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USGS Scientist Elected First U.S. Chair of International Uranium Group in Thirty Years
USGS Scientist Elected First U.S. Chair of International Uranium Group in Thirty Years

USGS scientist Susan Hall stands in front of the McClean Lake Mine in Saskatchewan, Canada, while representing the United States at an IAEA Uranium Group Meeting in 2009.
USGS scientist Susan Hall, seen here at the McClean Lake Mine in Saskatchewan, Canada, was just elected chair of the Organization for Economic Cooperation and Development – Nuclear Energy Agency/International Atomic Energy Agency’s Uranium Group. (Multimedia Gallery)

USGS Scientist Susan Hall was elected chair of the Organization for Economic Cooperation and Development – Nuclear Energy Agency/International Atomic Energy Agency’s Uranium Group during their 48th meeting in Kirovograd, Ukraine, which was held August 21-24, 2012. Hall is the first US representative elected to chair the Uranium Group in more than 30 years, and the first woman to serve in this position.

“It is a tremendous honor to be chosen to help lead this very distinguished group of uranium experts from around the world, and testament to the high regard members have for the USGS uranium resource program,” said Hall.

"Susan's election to the chairmanship of the Uranium Group is simply one more measure of the high regard with which the science of Energy and Minerals at the USGS is regarded internationally. And of course, it also demonstrates that the women of the USGS totally rock!" said USGS Director Marcia McNutt.

As chair, Hall will preside over the Uranium Groups regular meetings, as well as the drafting of their bi-annual report, entitled Uranium 20XX: Resources, Production and Demand, also known as the “Red Book,” so-called due to its distinctive red cover.

The Red Book contains a comprehensive summary of global uranium supply and demand derived from information provided by Uranium Group delegates from over 40 member countries. Each edition of the Red Book forecasts whether or not adequate uranium supply is identified worldwide to fuel the current and projected future nuclear fleet.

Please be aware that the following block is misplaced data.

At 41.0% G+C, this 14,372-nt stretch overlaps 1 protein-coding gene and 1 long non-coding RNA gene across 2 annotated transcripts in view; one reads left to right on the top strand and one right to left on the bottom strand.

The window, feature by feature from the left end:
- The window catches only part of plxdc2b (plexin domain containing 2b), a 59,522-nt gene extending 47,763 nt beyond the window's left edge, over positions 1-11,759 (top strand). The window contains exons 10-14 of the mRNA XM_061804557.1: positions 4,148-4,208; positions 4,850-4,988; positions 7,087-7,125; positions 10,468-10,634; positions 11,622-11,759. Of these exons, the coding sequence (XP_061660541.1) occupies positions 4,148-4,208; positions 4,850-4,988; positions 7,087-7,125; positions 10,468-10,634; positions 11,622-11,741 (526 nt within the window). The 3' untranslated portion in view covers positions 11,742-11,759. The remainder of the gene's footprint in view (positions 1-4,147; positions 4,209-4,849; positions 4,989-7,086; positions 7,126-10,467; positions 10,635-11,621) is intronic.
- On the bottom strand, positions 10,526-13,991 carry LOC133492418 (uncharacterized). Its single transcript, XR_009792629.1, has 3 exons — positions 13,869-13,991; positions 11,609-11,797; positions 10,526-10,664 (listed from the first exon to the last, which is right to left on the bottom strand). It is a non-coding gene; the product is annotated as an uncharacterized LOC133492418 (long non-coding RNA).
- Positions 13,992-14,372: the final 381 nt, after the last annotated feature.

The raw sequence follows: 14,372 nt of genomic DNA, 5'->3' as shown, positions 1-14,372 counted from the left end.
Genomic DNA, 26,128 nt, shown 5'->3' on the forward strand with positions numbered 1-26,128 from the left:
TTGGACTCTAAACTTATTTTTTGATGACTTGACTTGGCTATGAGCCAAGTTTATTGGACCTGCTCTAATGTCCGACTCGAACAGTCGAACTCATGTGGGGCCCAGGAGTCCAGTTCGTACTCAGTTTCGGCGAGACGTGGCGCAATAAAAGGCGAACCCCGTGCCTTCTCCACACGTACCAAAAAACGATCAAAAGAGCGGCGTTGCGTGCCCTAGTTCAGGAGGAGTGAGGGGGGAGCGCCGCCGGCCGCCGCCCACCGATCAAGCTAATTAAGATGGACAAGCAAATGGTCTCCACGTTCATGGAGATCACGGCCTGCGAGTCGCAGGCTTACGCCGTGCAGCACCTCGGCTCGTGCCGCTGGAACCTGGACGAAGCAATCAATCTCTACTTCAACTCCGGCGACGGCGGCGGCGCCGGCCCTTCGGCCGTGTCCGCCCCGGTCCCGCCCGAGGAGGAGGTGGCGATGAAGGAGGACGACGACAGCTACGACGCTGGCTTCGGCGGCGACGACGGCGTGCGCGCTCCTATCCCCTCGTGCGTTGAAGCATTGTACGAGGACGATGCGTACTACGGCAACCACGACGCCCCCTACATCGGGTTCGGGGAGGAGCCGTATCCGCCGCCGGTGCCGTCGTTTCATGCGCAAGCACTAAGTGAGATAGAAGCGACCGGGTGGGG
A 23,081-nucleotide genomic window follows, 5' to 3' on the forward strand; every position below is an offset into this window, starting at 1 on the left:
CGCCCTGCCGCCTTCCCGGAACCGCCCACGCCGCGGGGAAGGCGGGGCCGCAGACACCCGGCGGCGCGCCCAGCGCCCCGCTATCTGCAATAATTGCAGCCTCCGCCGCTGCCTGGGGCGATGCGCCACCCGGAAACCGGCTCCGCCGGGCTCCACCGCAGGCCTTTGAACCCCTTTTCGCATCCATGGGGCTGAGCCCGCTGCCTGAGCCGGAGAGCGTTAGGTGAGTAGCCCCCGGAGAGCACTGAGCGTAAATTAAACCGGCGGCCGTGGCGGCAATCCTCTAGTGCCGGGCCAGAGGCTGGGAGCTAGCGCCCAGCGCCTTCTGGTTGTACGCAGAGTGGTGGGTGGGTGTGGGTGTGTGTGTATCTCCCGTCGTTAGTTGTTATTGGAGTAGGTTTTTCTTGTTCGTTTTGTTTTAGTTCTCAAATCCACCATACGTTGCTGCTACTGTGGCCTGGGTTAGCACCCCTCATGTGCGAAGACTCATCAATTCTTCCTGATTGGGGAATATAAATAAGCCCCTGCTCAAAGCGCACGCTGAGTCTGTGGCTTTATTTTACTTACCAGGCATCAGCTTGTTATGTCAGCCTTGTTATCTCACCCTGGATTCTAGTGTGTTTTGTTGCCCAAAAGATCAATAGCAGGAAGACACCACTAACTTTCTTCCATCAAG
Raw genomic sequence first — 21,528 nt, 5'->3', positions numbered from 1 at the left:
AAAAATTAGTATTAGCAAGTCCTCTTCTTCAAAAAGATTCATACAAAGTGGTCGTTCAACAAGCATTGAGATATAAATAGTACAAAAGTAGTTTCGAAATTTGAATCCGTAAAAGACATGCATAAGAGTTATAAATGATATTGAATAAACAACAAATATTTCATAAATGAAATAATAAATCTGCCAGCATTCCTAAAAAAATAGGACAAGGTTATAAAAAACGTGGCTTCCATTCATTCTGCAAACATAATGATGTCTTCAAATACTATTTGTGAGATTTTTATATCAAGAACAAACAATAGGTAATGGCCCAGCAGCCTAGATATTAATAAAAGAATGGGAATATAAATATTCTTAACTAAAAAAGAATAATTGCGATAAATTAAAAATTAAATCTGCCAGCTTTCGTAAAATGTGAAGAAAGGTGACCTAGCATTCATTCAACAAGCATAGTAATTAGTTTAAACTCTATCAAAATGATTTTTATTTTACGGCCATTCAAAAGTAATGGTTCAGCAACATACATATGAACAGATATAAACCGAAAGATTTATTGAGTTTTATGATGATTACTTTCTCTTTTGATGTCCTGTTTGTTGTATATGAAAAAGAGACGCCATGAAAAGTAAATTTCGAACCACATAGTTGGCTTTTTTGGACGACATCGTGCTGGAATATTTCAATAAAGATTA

“The most recent version of the Red Book identifies uranium resources that are more than adequate to meet projected demand requirements to 2035,” Hall said. “The United States, with the largest number of operating nuclear power plants worldwide and 10 operating uranium mines that contribute substantially to world uranium supply, significantly influences the world uranium supply/demand balance.” 

The Uranium Group is a multi-national organization that was formed by the OECD/NEA in the early 1960’s in response to concerns about securing adequate uranium supplies for the growing number of nuclear power plants. Membership was expanded in 1991 to include Eastern European countries, and in 1996, the International Atomic Energy Agency member states joined.

The United States is represented on the group by one member from the Energy Information Administration of the U.S. Department of Energy and one from the USGS. Hall is a lead scientist in the USGS Central Energy Resources Science Center, located in Denver, where her group is working on the identification and genesis of uranium deposits; estimation of uranium resources in the United States; and issues related to extraction, utilization, and ecosystem health related to uranium mining.

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Page Last Modified: Wednesday, April 18, 2012